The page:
Operation Focus: Remembering the First Attack of the Six-Day War

In May of 1967, Egypt’s President, Gamal Abdel Nasser, declared war on the State of Israel, telling his followers that “our path to Palestine will be covered with blood.”

Nasser moved his troops into the Sinai Peninsula, expelled UN peacekeepers, then blocked the Straits of Tiran to Israeli ships. 

For Israel, it was time to strike—or be struck. And for the next three weeks, the Israel Defense Forces (IDF) were on high alert.

Ran Goren was an Israeli Air Force (IAF) pilot in the Six-Day War. “The atmosphere in Israel before the war was very tense. People thought we were facing total extinction,” Goren said. “Forty-thousand coffins were prepared, and no one was sure that the IDF could really handle the Arab armies. Two weeks after the birth of my son, I had to leave him without knowing if I would ever see him again.”

Armed by the Soviet Union, the Egyptians had the largest and best air force in the Arab world. Israel’s only chance of survival was a preemptive strike. The air force had been training for this moment for more than a decade. Their plan was called “Operation Moked,” which means “focus” in Hebrew.

“Operation Moked was the brainchild of Ezer Weizman, who was the commander of the Israeli Air Force. He was a pilot himself; he was a pilot in the British air force in WWII, flew Spitfires, later the president of Israel. And it was an incredibly daring program,” said former Israeli Ambassador to the U.S. Michael Oren, who is also the author of the fascinating book, Six Days of War.
The plan was for dozens of squadrons to strike eleven airfields throughout Egypt and the Sinai Peninsula.

“The main goal was to strike when all the Arab planes were still on the ground, fully exposed. And the idea was to bomb out the runways first, to prevent any aircraft from taking off and to keep them from flying for a few days,” recalled Ran Goren.
In 1966, the plan’s creator, Ezer Weizman, had been promoted to IDF Chief of Operations. His successor, General Motti Hod, now had the task of executing Weizman’s plan.

“Motti was a commander of the air force that kept on flying as a fighter. He understood what we felt in the cockpit,” said Yalo Shavit, IAF Squardon Commander in the Six-Day War. “He understood the issues, and he solved all kinds of corners that without him could not be solved. Brave man. The nicest person in the world. He had nerves from metal and always thinking ahead, forward, like he did on the time to attack Egypt.”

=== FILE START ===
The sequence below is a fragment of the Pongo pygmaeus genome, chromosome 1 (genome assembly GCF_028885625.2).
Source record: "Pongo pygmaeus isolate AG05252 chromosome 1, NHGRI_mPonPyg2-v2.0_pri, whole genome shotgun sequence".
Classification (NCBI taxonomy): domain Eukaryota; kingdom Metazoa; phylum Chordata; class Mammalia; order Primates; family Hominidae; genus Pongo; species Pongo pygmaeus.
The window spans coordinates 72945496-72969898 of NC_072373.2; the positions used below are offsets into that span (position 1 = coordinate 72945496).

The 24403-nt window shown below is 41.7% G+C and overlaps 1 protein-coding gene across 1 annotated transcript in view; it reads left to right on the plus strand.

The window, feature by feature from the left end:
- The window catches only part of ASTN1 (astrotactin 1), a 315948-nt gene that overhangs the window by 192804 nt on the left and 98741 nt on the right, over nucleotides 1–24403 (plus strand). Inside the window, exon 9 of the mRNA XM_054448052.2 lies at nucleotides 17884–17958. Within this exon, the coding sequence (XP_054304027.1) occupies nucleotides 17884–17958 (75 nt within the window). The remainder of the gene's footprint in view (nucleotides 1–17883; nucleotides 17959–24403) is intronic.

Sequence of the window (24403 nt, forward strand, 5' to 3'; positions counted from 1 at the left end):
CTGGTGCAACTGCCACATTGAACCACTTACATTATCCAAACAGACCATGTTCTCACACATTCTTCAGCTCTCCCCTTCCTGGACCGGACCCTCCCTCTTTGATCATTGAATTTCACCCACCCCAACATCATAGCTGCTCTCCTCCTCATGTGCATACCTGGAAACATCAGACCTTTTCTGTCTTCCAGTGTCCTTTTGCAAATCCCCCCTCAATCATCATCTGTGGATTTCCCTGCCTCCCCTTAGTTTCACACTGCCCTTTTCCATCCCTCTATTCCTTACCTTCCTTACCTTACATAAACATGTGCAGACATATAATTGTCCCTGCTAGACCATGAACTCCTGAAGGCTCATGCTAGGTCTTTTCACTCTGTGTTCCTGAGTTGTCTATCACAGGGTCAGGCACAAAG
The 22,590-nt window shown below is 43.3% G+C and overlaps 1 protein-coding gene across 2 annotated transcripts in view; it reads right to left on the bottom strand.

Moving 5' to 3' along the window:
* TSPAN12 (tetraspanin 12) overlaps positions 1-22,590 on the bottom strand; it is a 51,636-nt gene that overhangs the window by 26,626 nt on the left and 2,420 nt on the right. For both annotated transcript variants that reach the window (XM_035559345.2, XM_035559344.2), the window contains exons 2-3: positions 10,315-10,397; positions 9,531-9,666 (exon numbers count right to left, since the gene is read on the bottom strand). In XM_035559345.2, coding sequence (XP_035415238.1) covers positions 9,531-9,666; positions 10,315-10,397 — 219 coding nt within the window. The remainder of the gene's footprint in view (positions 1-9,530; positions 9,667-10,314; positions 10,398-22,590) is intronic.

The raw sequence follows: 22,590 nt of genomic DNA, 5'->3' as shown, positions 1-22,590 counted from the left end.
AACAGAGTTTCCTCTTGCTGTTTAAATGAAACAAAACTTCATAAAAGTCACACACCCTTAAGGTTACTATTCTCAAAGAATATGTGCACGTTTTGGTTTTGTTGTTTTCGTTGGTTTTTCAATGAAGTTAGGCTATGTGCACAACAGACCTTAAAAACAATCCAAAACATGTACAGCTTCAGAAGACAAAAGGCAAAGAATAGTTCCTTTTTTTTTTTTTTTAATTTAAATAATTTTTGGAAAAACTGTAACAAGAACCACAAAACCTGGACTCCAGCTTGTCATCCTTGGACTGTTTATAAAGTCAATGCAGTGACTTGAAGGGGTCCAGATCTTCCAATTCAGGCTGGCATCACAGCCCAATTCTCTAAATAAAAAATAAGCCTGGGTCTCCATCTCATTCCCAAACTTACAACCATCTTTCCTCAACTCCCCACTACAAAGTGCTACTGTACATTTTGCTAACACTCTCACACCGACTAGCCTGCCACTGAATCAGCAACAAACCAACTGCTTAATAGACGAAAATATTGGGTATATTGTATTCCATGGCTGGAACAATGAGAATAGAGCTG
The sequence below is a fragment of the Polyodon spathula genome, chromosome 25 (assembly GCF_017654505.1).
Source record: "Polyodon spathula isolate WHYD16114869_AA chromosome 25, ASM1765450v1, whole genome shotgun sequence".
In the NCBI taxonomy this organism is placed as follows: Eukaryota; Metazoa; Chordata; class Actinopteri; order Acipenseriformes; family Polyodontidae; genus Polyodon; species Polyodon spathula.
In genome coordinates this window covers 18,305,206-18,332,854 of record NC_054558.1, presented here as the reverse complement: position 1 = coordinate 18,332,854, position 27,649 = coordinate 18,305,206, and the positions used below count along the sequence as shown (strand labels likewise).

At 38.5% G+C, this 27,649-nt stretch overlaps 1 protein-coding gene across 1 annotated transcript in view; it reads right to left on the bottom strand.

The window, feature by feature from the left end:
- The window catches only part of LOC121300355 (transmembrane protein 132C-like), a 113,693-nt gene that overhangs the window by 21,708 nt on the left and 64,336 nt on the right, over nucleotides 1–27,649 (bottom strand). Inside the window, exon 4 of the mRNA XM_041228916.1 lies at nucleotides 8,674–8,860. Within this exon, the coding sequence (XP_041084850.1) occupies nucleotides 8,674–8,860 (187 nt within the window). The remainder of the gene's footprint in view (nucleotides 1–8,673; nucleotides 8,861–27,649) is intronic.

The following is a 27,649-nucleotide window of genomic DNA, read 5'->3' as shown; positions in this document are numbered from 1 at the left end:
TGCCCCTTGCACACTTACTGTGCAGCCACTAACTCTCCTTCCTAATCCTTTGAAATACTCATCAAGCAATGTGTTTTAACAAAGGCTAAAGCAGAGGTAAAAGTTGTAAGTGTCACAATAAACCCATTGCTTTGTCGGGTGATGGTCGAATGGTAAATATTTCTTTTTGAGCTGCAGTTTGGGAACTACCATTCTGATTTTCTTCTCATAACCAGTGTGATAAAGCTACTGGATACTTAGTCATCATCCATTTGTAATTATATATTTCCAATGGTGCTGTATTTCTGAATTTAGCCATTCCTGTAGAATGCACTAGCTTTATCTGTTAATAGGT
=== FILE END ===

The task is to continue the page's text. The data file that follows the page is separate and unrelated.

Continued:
For Israeli civilians, the prewar tension was high. But for air force squadron commander Yalo Shavit, Israel’s victory was inevitable.

“The Israeli Air Force is like a tight spring. It will be done in no time, because we have been trained for the last eleven years,” Shavit said. “I told my wife, ‘go to Gedera.’ Gedera is a small village in the south. ‘Find a small toferet.’ A lady tailor. ‘And you know what you want to wear for parties with all the Whos Whos, Prime Minster and down. Have three sets.’ ‘Why three?’ she asked. I said, ‘because I am telling you to do three. There will be parties.’ They said, ‘you are crazy.’ I said, ‘listen to me.’ She did it. She was the best woman dressed in the parties,” Shavit recalled.

Israeli intelligence had spent years gathering details about the Egyptian targets, from the location of each plane to the name, rank, and even the voice of each pilot.  

Yermi Keidar was one of the youngest pilots in the Israeli Air Force at the time. He had graduated from pilot training the year before the war, and was not yet even 21 years old.

“I was the intelligence officer of the squadron,” Keidar said. “For three weeks, we learned the most accurate intelligence we could learn. We also prepared a combat doctrine for attacking airports. I was a part of that system.”

“I was so confident that they know what to do,” Yalo Shavit said. “They trained so many times that they knew it with closed eyes. To receive an aircraft with empty fuel tanks, with empty ammunition, and with empty whatever. And they got to the record of eight minutes. Eight minutes to prepare the aircraft to take off.”

“On Monday morning, the fifth of June, they woke us up and we went down to the base,” pilot Ran Goren remembered “We knew that the big moment had arrived. The commander of the air force came in with the wing commander, and they said, ‘Dear friends, Operation Focus will start today at 7:45 AM sharp. This is a fateful operation. Friends of yours will be injured and killed in battle right next to you. It is going to be tough, but we will make it.’”

“Then the wing commander told us that the fate of the Jewish people was on our shoulders,” Goren continued. “We were not afraid for ourselves. The only fear was that we would not be able to perform our duties in the best way possible.”

“When I took off, I didn’t realize it would be such a complicated mission,” Shavit said.

Squadron leaders gave their pilots some ground rules, issued by Commander Motti Hod.